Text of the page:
Two dozen old soldiers who returned this week to Pearl Harbor for the 75th anniversary of the attack, some in wheelchairs, others shaky on their feet, found themselves showered with love and respect as the nation remembered them, those who were killed and those who were wounded.
One of the visiting veterans overwhelmed by Wednesday’s remembrance ceremony was retired Private First Class George Haines.
“There’s just no words to express my feelings and deep appreciation for the people who have poured out in droves to honor us,” he said Wednesday, on the anniversary of the attack.
“As young men, we only did what we thought was the right thing to do to save our Country. It’s overwhelming to see thousands and thousands of people applauding us and shaking our hands.”
Haines shared these thoughts with Bill Reynolds, The Signal director of veteran affairs, who accompanied the 24 Pearl Harbor survivors on their return to Hawaii, 10 of them for the first time since the Second World War.
The trek back to Pearl Harbor for the 24 veterans was made possible by the non-profit group, the Greatest Generations Foundation. It is a nonprofit devoted to honoring America’s veterans, by sending them back to the battlefields on which they fought such as Germany and Italy.
Reynolds, a veteran himself of the Vietnam War, returned to Vietnam in April with three other vets as part of the foundation’s first formal visit to Vietnam.
That journey proved emotional support for him, he said later, primarily, of course, because he fought there and saw his friends die there.
Reynolds was caught by surprise this past week, however, when the trip to Pearl Harbor resonated more deeply with him than he had anticipated.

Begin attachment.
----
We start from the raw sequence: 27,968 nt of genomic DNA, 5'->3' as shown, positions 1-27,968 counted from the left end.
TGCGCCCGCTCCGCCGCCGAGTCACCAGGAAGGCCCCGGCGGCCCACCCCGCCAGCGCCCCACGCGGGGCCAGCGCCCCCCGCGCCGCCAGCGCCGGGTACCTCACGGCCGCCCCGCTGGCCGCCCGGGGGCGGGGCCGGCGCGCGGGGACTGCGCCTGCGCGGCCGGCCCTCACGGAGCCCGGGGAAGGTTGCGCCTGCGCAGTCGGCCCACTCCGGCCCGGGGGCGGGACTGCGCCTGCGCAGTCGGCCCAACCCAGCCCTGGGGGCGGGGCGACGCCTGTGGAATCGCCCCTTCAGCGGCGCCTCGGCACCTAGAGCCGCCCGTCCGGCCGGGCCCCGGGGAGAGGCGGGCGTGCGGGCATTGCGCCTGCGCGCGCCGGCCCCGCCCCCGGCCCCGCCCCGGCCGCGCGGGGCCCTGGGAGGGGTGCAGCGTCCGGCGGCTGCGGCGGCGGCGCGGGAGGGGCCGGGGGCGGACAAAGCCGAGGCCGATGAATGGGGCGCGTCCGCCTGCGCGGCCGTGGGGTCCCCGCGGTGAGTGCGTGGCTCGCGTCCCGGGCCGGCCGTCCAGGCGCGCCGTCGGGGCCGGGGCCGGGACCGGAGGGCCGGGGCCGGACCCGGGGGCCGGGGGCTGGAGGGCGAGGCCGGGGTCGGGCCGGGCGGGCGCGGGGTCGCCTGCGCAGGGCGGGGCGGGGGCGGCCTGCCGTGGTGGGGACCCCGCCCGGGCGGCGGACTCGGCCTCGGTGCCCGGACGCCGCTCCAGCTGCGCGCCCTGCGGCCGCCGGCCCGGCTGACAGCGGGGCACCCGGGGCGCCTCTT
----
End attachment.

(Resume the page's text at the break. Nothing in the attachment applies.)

“This has been one of the most outstanding experiences I have ever had,” Reynolds said. “I love these guys and being around them just reminds me of my dear old dad.
“These great Americans are fiercely patriotic.”
One of those patriots returning to Pearl Harbor was Col. Douglas Dillard of the 82nd Airborne.
“I feel the solid patriotic people tremendously exhibited here in Honolulu has been so reassuring,” he said. “Our country has been divided far too long and I have great hope that our country will come together soon.”
The attack on Pearl Harbor began at 7:48 a.m. Hawaiian Time.
Imperial Japanese fighter planes attacked the naval base with bombers and torpedo planes in two waves, launched from six aircraft carriers.
The planes hit and damaged eight U.S. Navy battleships, sinking four of them.
Killed in the attack were 2,403 Americans, wounded were 1,178 others.
For the 24 who survived and returned to the scene of that destruction, the outpouring of gratitude from everyone they’ve encountered, including school children, has been emotional.
Fireman 2nd Class Will Lehner, one of the visiting Pearl Harbor survivors, said: “I have so much pride having served aboard the USS Ward and having fired the first shot at the Japanese an and 15 minutes before the planes hit Pearl.
“We sunk a Japanese mini submarine at the entrance of the harbor,” he said. “I’m happy that the people and little kids here were clapping, waving flags and applauding us.
“The huge outpouring demonstrates an immense sense of patriotism and appreciation for us Pearl Harbor Survivors.”